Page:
Success matrix

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For the last three decades, Barbara E. Kahn has made it her business to understand consumer shopping behavior and the marketing efforts designed to shape it. Her research into variety seeking, brand loyalty, retail assortment issues and customer decision making has provided marketers with understanding of the consumer choice process through more than 60 articles and several books.

In 1997, Kahn co-authored “Grocery Revolution: The New Focus on the Consumer,” detailing the dramatically changing supermarket industry and the “Walmart effect.” In 2013, she published “Global Brand Power: Leveraging Branding for Long-Term Growth.” Kahn’s newest book, “The Shopping Revolution: How Successful Retailers Win Customers in an Era of Endless Disruption” — published in June — examines why being the best at one thing is no longer enough for sellers hoping to thrive in a hyper-competitive environment that includes Amazon.

What’s your take on how Amazon and Walmart each disrupted the entire retail industry?

I believe they are both very successful retailers, but they are competing from different areas of strength. Amazon has been the leader in online shopping and has understood the importance of creating a frictionless consumer shopping experience. With innovations like “one-click shopping,” Amazon Prime, Amazon Web Services, Amazon MarketPlace and many others, it has radically changed consumer expectations and demands. It has used this position of strength to also offer very low prices. Building on this strength in online shopping, it has started to build physical stores and purchased Whole Foods Market. It also partners with other traditional retailers like Kohl’s.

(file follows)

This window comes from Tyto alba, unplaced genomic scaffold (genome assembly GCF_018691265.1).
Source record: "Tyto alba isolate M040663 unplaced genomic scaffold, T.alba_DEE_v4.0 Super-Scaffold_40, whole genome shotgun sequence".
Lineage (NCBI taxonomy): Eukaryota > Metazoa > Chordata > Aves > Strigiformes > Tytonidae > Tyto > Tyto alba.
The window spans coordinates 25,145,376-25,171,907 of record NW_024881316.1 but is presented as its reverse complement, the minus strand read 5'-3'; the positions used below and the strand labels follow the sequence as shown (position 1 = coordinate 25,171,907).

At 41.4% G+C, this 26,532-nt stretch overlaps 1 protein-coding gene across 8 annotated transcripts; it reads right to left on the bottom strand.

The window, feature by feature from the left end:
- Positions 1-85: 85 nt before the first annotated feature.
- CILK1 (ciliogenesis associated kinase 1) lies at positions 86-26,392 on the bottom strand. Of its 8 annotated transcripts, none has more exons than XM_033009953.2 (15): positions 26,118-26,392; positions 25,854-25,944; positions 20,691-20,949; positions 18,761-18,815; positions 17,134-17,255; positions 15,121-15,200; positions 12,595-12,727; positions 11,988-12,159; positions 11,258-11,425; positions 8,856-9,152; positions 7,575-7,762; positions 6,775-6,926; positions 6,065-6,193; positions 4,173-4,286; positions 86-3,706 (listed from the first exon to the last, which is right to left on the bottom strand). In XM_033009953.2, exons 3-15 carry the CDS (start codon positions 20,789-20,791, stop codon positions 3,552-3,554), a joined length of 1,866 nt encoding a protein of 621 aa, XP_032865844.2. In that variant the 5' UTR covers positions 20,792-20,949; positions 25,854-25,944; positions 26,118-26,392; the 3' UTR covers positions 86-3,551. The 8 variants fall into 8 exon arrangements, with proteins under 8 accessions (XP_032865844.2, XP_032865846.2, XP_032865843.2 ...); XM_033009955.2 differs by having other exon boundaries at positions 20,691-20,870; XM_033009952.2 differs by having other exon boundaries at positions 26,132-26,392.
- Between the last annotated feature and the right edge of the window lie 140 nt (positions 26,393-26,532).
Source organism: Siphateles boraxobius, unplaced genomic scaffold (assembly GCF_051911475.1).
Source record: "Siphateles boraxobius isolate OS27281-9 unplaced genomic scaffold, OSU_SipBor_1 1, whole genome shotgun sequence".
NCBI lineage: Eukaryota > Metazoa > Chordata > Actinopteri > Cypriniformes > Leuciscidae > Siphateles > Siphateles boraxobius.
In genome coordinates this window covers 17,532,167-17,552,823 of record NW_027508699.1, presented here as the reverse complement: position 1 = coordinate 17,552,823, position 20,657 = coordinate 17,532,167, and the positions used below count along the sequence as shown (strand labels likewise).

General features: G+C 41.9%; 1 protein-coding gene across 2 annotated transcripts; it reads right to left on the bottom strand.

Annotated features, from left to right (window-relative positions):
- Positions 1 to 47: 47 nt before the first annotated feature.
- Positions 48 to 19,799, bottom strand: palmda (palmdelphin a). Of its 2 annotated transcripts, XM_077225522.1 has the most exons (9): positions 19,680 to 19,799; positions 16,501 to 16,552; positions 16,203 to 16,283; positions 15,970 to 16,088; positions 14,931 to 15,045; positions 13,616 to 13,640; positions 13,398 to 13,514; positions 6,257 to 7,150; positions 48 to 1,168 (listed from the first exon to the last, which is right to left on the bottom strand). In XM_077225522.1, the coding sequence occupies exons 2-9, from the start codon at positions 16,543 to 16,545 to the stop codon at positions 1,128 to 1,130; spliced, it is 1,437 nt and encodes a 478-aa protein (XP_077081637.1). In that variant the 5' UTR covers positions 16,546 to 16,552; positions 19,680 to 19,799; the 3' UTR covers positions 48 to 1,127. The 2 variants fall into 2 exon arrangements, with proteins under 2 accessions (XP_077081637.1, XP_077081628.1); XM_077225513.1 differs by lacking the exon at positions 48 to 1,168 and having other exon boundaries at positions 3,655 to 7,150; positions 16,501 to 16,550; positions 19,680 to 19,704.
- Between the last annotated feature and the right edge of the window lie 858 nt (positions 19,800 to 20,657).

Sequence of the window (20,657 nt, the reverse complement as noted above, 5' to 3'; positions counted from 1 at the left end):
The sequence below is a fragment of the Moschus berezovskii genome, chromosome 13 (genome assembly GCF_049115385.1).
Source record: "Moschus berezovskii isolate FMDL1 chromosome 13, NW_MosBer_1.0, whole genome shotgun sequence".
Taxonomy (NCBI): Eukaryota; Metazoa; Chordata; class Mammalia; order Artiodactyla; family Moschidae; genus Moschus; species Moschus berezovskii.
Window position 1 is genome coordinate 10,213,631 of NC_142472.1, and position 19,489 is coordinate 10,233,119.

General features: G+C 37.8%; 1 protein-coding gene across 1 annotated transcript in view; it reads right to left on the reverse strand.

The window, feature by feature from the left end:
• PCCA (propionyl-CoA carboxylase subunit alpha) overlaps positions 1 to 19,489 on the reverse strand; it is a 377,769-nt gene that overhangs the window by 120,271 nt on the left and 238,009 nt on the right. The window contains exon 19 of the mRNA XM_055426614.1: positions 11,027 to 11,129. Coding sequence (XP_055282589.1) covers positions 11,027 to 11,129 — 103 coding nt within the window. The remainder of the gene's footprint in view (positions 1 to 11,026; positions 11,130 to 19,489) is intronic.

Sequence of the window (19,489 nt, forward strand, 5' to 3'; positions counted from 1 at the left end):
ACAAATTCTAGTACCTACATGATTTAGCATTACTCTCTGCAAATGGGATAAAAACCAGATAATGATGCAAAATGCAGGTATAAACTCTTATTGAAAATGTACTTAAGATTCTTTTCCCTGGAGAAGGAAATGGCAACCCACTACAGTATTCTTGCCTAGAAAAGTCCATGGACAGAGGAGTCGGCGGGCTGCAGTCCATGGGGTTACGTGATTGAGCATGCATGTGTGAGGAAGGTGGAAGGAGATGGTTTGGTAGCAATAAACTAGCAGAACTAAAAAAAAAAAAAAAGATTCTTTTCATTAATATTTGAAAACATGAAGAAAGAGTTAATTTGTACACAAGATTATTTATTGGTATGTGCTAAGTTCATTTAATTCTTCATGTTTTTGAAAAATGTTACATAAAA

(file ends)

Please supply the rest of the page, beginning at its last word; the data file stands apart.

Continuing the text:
Walmart has leveraged its physical stores — remember, there’s research showing 90 percent of Americans live within 10 miles of a Walmart — and sales associates — Walmart is the United States’ largest private employer — to offer very low prices and efficiency. It then purchased Jet.com and together with Marc Lore has built up its online shopping experience as well and offered benefits like “shop online, pick up in store.” Walmart’s latest numbers have shown that it has grown significantly in online sales and has increased in-store sales. Both retailers are now offering spectacular omnichannel shopping experiences.

Tell us about your book on Walmart.

Leigh McAlister and I co-wrote “Grocery Revolution: The New Focus on the Consumer” to chronicle how Walmart was changing the grocery business by concentrating on “everyday low price” strategies rather than “high-low” pricing. This, coupled with its incredible operational excellence, resulted in “low prices, always,” a strategy that challenged other retailers.

I wrote the second half of the book, which was about understanding consumer shopping behavior. The research I did was to study the academic marketing literature, in which consumer psychologists and marketing analysts conducted basic research to understand consumer-shopping patterns. I summarized that research and focused on how consumers chose stores and how they shopped within the store and chose product categories, and then how they shopped within each category.

Did you approach the research in the same way for your new book?

When I stepped down from the Baker Retailing Center at the Wharton School, I realized I had accumulated a great deal of knowledge about the industry. I wanted to synthesize this knowledge into a strategic framework which would allow me to understand and describe strategies that leaders like Amazon, Walmart, luxury companies, digitally native vertical brands and others were using.

I created the “Kahn Retailing Success Matrix,” which showed what retailers needed to compete and be a leader in the new environment.

With innovations like “one-click shopping,” Amazon Prime, Amazon Web Services, Amazon MarketPlace and many others, it has radically changed consumer expectations and demands.